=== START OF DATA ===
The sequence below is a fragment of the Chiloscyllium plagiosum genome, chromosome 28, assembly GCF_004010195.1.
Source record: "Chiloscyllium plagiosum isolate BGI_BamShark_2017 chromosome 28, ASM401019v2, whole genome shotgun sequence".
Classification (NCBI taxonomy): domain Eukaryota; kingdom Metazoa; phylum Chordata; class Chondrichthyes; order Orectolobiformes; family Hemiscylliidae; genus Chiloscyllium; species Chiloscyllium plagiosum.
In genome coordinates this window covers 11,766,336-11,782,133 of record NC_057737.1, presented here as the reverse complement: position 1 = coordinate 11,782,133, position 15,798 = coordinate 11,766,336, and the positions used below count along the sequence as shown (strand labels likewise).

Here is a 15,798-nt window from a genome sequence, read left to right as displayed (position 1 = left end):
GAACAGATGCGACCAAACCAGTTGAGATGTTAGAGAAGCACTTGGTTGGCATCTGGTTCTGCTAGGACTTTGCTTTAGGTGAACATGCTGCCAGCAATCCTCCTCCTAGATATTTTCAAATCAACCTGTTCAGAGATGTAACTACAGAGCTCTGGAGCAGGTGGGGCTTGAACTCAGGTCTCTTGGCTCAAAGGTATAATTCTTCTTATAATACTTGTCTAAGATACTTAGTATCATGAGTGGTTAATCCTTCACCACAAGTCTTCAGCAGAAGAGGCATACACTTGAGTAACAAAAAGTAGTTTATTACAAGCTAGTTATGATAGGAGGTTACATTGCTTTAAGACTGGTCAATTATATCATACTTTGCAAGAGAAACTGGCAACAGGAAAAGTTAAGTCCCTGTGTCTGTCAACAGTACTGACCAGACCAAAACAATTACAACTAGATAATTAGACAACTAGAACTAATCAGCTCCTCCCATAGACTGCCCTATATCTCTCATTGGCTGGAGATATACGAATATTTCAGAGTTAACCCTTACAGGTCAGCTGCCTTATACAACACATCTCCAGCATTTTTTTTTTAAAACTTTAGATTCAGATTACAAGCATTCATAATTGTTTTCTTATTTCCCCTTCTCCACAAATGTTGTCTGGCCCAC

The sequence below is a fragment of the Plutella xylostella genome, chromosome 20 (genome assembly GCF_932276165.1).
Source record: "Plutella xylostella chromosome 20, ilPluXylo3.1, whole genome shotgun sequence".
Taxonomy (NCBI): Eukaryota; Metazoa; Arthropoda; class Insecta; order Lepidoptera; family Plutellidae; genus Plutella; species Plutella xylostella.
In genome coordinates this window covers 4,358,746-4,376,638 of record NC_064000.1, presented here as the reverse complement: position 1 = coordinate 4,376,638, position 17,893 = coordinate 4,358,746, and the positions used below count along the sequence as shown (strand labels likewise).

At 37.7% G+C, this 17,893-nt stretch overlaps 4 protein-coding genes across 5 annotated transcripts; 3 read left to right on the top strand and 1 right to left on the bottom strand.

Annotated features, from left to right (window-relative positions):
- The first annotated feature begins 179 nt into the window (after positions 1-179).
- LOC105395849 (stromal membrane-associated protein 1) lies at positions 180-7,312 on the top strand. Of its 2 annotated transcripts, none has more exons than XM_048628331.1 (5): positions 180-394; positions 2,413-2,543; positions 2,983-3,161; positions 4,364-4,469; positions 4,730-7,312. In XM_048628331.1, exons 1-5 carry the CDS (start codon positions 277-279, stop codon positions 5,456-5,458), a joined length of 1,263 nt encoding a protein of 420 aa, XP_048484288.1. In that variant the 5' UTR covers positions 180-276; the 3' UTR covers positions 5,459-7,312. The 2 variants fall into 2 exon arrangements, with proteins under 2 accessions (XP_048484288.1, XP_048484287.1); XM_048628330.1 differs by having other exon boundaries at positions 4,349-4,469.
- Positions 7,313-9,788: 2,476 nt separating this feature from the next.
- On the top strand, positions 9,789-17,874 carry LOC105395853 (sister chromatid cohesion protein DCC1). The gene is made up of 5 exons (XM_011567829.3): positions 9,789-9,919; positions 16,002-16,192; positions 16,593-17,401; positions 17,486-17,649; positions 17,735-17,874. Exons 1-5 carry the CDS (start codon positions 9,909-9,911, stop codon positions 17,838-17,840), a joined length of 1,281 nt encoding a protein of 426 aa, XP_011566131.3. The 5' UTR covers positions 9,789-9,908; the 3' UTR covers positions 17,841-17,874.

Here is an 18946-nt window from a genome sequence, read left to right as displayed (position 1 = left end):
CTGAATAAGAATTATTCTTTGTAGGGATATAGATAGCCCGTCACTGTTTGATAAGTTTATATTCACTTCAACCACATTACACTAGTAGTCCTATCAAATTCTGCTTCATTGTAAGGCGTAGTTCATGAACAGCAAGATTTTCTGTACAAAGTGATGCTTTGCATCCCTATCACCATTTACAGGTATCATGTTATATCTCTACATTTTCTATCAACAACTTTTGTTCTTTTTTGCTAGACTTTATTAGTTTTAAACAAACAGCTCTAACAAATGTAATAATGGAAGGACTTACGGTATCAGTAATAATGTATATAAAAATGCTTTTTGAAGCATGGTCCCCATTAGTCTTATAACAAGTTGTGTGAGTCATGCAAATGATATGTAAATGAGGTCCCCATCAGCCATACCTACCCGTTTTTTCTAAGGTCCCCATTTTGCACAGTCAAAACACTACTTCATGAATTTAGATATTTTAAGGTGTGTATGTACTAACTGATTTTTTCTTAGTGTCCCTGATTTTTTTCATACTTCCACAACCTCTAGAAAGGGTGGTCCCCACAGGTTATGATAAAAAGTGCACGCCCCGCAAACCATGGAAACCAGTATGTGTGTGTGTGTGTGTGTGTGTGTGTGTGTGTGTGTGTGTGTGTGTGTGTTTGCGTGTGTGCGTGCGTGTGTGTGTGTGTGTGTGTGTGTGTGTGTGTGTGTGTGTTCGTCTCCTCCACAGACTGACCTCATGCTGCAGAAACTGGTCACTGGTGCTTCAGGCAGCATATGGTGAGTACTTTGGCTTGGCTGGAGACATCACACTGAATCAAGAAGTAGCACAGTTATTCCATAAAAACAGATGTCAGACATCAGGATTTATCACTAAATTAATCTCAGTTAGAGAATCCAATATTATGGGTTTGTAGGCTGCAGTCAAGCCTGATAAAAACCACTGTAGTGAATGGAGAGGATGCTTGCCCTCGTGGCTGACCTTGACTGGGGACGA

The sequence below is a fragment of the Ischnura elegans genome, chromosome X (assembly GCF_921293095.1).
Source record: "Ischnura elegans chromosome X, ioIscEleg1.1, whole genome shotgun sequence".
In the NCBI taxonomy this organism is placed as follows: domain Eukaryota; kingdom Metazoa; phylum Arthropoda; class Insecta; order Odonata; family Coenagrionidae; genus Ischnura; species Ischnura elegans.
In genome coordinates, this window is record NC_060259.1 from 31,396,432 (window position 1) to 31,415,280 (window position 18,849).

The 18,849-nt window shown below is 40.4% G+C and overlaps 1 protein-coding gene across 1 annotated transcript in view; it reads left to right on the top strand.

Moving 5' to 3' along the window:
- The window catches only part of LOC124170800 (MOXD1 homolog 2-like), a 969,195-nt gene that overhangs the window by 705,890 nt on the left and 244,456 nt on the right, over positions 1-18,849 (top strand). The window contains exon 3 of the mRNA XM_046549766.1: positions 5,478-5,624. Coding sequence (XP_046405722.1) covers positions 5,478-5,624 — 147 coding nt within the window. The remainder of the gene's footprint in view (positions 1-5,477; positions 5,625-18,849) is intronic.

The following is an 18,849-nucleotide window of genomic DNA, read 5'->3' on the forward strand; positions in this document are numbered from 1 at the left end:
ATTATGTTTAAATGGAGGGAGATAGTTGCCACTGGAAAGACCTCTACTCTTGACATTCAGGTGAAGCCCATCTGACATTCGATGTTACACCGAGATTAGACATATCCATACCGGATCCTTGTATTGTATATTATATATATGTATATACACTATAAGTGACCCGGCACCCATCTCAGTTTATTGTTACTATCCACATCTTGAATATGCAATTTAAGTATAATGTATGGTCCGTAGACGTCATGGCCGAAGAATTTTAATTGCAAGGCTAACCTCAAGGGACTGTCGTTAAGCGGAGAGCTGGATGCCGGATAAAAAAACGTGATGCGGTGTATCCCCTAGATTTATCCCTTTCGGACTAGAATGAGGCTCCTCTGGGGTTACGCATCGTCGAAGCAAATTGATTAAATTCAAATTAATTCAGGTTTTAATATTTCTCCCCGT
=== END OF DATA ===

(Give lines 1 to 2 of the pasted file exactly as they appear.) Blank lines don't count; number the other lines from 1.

The sequence below is a fragment of the Chiloscyllium plagiosum genome, chromosome 28, assembly GCF_004010195.1.
Source record: "Chiloscyllium plagiosum isolate BGI_BamShark_2017 chromosome 28, ASM401019v2, whole genome shotgun sequence".